Not many critically acclaimed movies can claim they've inspired real-life crimes, but even a year after its release "The Town" is still racking up copy-catters.
Brooklyn burglars who have been on the prowl since 2010 were caught red-handed earlier this week, and police say they confessed to using some techniques that the Beantown crew used onscreen to rob businesses. The nail-biting drama featured scenes where Doug MacRay (writer/director Ben Affleck) and his James Coughlin (Jeremy Renner) used bleach to cover their tracks and wore stylish miners' hats with lights to find their way after cutting the power for the biz they were robbing.
Unlike the criminals in "The Town," the five robbers in NYC stuck to small businesses and only made off with $217,000. Their sticky fingers stuck to local stores, including a candy store, delis, and pizzerias, mostly in Brooklyn.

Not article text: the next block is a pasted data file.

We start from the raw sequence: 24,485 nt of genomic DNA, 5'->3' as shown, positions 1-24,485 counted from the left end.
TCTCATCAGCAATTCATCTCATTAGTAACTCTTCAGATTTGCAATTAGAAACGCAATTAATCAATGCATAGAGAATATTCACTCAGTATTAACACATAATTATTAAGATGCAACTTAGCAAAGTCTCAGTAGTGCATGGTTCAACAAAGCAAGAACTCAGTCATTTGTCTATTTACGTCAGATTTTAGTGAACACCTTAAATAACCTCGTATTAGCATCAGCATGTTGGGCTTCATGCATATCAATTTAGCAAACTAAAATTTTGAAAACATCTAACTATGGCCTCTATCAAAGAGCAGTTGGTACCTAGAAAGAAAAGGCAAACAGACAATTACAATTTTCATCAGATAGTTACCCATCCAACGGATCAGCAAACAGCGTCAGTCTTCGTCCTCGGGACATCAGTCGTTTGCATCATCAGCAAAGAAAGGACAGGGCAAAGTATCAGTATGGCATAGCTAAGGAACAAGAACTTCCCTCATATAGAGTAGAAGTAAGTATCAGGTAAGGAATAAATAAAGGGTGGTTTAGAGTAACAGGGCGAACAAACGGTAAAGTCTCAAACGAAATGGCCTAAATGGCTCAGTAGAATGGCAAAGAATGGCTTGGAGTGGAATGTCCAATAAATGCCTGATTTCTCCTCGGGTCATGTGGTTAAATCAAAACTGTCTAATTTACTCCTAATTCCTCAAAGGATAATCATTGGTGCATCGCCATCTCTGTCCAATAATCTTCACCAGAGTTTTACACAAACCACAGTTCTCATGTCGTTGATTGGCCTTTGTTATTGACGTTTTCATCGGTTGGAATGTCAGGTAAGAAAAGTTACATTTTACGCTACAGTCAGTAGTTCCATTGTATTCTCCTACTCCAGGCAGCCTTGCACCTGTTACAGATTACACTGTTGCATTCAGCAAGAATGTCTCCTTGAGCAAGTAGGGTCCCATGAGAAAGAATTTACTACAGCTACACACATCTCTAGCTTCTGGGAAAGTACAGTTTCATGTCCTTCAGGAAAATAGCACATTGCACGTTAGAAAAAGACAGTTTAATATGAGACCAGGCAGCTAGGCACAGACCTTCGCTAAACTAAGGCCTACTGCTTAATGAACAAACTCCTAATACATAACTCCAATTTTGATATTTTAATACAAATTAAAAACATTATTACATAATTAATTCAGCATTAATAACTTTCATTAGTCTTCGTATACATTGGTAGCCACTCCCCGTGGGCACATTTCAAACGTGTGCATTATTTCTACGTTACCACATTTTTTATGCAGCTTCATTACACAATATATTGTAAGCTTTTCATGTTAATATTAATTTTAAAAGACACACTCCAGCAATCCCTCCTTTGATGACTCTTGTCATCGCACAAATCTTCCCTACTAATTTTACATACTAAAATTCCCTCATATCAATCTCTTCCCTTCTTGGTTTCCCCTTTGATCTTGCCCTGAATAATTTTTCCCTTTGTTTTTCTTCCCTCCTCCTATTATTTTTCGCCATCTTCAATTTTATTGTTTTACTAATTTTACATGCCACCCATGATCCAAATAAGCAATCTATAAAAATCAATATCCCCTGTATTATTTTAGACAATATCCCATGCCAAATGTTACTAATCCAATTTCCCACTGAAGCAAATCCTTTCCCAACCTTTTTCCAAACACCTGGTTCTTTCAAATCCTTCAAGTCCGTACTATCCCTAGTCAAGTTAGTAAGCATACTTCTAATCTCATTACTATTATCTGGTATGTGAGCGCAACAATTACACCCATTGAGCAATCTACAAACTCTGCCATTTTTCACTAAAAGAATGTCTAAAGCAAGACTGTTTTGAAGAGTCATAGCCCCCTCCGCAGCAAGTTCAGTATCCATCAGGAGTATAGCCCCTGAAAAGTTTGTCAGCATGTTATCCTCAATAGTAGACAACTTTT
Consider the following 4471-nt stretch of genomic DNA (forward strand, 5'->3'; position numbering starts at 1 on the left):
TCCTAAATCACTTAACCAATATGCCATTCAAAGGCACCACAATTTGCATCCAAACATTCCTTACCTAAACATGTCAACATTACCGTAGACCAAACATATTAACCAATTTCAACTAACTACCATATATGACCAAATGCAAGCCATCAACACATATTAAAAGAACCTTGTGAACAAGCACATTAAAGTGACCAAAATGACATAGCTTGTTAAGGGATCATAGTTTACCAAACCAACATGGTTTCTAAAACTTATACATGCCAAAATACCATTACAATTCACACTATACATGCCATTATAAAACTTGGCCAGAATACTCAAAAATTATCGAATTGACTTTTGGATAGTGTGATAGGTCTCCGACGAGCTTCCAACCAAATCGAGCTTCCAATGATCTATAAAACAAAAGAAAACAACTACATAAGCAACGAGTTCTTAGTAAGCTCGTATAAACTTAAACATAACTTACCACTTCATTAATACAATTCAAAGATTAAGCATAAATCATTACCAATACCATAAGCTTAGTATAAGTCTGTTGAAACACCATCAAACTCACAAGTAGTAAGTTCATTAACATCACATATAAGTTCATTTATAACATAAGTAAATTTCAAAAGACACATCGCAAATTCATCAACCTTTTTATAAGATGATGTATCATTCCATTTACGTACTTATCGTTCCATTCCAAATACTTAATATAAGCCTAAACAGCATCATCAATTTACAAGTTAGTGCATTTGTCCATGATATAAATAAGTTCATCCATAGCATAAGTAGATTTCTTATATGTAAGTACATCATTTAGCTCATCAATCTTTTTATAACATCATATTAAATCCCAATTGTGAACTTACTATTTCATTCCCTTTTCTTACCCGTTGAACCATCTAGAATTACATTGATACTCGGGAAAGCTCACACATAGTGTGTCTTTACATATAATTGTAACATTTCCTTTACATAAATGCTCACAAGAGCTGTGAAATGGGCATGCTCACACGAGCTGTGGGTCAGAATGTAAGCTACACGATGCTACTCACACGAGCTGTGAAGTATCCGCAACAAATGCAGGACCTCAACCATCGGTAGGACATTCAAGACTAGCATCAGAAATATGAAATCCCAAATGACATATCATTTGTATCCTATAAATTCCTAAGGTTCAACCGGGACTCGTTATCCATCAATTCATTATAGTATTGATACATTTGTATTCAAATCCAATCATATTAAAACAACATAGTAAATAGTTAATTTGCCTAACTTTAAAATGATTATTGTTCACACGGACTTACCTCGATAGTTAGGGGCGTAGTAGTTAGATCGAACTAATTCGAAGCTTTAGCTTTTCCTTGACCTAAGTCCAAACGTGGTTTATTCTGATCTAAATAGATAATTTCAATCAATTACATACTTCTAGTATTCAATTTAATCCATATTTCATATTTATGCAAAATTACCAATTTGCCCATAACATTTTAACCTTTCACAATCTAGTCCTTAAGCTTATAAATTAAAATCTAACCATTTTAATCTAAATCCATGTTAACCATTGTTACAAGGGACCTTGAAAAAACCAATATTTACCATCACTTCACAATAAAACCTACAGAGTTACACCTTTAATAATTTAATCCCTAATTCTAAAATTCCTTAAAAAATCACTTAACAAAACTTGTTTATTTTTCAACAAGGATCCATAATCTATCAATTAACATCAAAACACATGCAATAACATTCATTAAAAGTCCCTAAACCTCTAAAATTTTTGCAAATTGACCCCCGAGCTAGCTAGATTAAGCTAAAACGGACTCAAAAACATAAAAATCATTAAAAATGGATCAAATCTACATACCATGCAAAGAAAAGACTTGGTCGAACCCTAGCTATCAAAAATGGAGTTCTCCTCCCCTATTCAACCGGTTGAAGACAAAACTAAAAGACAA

In May, two thieves robbed a bank near Chicago using the super-creepy nun outfits from "The Town" as inspiration.
Strangely enough, the GOP turned to "The Town" as inspiration, too, albeit of a somewhat different sort. The Washington Post reported that Republicans got in the mood to discuss Speaker of the House John Boehner's deficit plan by watching a scene between Affleck and Renner. It was supposed to foster unity between the squabbling GOP peeps, but the scene is actually about the two guys planning a crime. It seems the line about how they're "gonna hurt some people" was conveniently left out of the clip that the Republicans watched. (Or was it??)
Ben Affleck told Movieline, "I don't know if this is a compliment or the ultimate repudiation — but if they're going to be watching movies, I think 'The Company Men' is more appropriate." Affleck costarred in "The Company Men" with Tommy Lee Jones and Chris Cooper as executives whose lives are radically upended when they're laid off. Oooh, burn!
Affleck is currently hard at work on the thriller "Argo," which he is both directing and starring in; it's slated for a 2012 release. Meanwhile, Renner has taken on the role of Hawkeye in the Marv-y blockbuster "The Avengers." Neither will inspire copycat crimes -- probably.